This Sunday, ISIS re-captured Palmyra from Syrian government troops while Russian and Syrian forces were preoccupied with Aleppo.
After being expelled by the Syrian and Russian forces nine months ago, the IS re-entered the city on Saturday for the first time. Russian and the Assad’s forces pushed the IS militants out of the city borders, but the IS regrouped and attacked Palmyra from multiple fronts. Government fighters were forced to retreat and the major tourist attraction that Palmyra City used to be before 2011, was taken over.
Talal Barazi, Homs Province Governor, has said that the IS attack on the city is a “desperate” reaction to the Assad’s government military “victories” on the ground. He also said that those who support terrorism, including Western countries, Saudi Arabia, and Qatar wanted to “realize some type of gain” and chose Palmyra because of its reputation. While the ancient city with 2,000-year-old ruins holds mostly a symbolic meaning in the Syrian civil war, its central location, in fact, is important in providing some strategic advantage.
By Sunday evening, there was no sign of government forces shifting resources away from Aleppo. The re-capture of the Palmyra seems to play no role in Assad’s and Russia’s final push on the last rebel-held Aleppo neighbours. In fact, the government has mobilized some 40,000 fighters for Aleppo. Rami Abdurrahman, the head of the Syrian Observatory for Human Rights said: “I don’t think the regime would withdraw forces from Aleppo to Palmyra and risk losing Aleppo. As for Palmyra, the whole international community would stand by it against IS.”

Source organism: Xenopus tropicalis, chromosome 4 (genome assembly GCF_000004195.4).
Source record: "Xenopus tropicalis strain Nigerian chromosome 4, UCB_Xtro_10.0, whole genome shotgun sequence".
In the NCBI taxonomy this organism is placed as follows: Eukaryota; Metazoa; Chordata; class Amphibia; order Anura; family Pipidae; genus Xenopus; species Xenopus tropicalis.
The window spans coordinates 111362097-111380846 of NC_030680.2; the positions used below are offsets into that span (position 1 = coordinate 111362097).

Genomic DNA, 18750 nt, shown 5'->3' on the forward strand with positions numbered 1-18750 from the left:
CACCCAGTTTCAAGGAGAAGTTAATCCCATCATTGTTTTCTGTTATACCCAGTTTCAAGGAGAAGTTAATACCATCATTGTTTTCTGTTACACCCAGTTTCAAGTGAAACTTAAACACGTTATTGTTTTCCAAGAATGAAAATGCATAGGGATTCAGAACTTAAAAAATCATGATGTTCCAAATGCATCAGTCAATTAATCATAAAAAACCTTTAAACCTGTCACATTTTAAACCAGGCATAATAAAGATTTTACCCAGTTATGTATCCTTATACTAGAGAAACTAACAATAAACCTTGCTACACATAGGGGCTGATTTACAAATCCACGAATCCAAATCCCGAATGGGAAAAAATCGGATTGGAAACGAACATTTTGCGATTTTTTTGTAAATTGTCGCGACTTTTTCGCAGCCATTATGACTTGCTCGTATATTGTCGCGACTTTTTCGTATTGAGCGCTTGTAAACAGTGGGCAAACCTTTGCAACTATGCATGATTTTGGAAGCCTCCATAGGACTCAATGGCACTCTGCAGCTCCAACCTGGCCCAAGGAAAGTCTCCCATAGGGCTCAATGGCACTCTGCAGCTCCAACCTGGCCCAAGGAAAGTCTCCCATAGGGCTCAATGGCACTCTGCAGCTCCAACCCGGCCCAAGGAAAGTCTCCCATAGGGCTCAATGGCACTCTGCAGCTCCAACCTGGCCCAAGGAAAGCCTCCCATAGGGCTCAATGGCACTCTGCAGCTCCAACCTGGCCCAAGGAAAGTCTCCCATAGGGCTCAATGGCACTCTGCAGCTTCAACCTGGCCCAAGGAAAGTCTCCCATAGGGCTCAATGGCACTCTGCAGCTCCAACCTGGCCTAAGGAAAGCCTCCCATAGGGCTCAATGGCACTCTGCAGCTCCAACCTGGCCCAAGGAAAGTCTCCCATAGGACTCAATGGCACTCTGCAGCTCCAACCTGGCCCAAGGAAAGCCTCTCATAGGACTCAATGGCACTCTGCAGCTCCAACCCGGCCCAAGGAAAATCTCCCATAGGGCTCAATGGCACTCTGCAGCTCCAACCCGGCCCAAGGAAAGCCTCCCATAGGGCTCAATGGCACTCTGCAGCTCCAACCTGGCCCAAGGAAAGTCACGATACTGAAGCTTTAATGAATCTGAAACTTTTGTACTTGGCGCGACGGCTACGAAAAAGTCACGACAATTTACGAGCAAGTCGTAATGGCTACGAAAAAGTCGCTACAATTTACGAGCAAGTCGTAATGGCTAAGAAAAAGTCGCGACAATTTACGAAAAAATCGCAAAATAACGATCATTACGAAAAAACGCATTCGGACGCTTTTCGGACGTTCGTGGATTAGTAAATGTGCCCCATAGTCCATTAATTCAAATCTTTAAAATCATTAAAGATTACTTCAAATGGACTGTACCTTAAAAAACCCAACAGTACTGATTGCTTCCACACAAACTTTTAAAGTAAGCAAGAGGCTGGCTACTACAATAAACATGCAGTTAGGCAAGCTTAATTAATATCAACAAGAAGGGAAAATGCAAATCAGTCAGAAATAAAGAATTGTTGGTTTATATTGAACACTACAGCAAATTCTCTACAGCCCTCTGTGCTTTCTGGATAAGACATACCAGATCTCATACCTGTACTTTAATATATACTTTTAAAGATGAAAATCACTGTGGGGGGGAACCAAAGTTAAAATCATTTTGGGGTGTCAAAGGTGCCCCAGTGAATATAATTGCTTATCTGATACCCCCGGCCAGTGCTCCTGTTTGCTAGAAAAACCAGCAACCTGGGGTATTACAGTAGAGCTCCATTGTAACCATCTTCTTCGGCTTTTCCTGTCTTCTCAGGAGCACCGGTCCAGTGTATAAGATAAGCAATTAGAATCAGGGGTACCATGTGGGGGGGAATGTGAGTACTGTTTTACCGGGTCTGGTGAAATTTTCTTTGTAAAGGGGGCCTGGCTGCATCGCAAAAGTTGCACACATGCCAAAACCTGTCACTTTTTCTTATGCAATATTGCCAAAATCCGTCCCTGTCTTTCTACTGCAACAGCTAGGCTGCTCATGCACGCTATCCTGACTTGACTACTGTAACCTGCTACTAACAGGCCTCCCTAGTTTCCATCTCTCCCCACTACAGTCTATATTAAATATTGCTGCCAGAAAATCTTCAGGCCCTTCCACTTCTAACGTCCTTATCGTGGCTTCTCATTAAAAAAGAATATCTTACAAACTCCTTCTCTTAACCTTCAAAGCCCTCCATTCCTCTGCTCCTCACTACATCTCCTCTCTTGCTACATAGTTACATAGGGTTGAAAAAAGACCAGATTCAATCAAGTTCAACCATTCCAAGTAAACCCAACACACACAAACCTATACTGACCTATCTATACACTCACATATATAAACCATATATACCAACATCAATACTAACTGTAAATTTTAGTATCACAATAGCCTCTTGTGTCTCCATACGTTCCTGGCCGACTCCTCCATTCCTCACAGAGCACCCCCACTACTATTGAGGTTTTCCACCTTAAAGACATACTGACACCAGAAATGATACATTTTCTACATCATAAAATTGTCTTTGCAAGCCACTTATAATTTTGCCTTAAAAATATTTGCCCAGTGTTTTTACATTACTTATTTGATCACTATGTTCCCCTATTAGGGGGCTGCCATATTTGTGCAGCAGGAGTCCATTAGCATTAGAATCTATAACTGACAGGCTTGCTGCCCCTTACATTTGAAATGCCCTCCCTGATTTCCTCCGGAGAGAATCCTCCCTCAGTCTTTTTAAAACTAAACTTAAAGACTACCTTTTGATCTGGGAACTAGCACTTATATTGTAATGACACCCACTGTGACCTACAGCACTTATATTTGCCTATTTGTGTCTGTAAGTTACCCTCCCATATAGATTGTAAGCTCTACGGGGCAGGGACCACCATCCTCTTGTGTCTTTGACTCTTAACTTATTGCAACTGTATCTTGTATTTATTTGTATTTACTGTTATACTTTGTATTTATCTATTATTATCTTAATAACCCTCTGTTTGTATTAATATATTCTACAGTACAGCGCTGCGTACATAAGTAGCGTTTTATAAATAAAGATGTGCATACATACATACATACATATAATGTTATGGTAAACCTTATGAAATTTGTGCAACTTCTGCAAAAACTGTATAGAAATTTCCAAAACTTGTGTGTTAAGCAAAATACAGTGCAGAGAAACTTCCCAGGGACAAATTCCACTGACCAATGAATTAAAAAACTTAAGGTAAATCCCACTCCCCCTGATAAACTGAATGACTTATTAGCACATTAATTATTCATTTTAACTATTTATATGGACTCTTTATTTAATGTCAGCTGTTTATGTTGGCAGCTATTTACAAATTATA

IS has been suffering from a number of defeats over the last year in Syria and Iraq, as they have been losing many cities and towns due to IS forces having captured them, and today it is under attack in Mosul, Iraq. The head of Palmyra News Network, Mohammed Hassan al-Homsi, said that IS fighters are steering away from northern Syria, where the international coalition and Turkey have focused their fight against them. Although their slight retreat and losses may seem reassuring, state news agency, SANA, quoting an anonymous military official, reported that IS received reinforcements from Raqqa, thereby allowing them to attack with “large numbers.”
Russia, on the other hand, blames the US-led coalition, emphasizing their scaled down operations against Raqqa. The Ministry’s statement said that more than 4,000 IS fighters were deployed to Palmyra and hence allowed their takeover of the city. Earlier, Russia had stated that they repelled the IS attack by launching 64 airstrikes overnight and killed over 300 fighters in Palmyra.
Many civilians were trying to escape the city along with remaining government and allied troops. However, there are few people left in the city and, according to government estimates, there are somewhere around 1,000.
Last year, when IS seized Palmyra the first time, mass executions were conducted and Khaled al-Assad, Palmyra’s leading archaeologist was killed. The 2,000-year-old towering Temple of Bel and the Arch of Victory were destroyed. Although the vast majority of artifacts had already been moved from Palmyra to Damascus, many old buildings, a UNESCO world heritage site, including the amphitheater and the ancient citadel, are now at risk.
Despite the government’s and Russia’s focus on Aleppo, and a number of losses by the IS, the second failure to protect Palmyra raises questions about the Syrian military’s capacity. This also illustrates that the IS still has the ability to take over a city.
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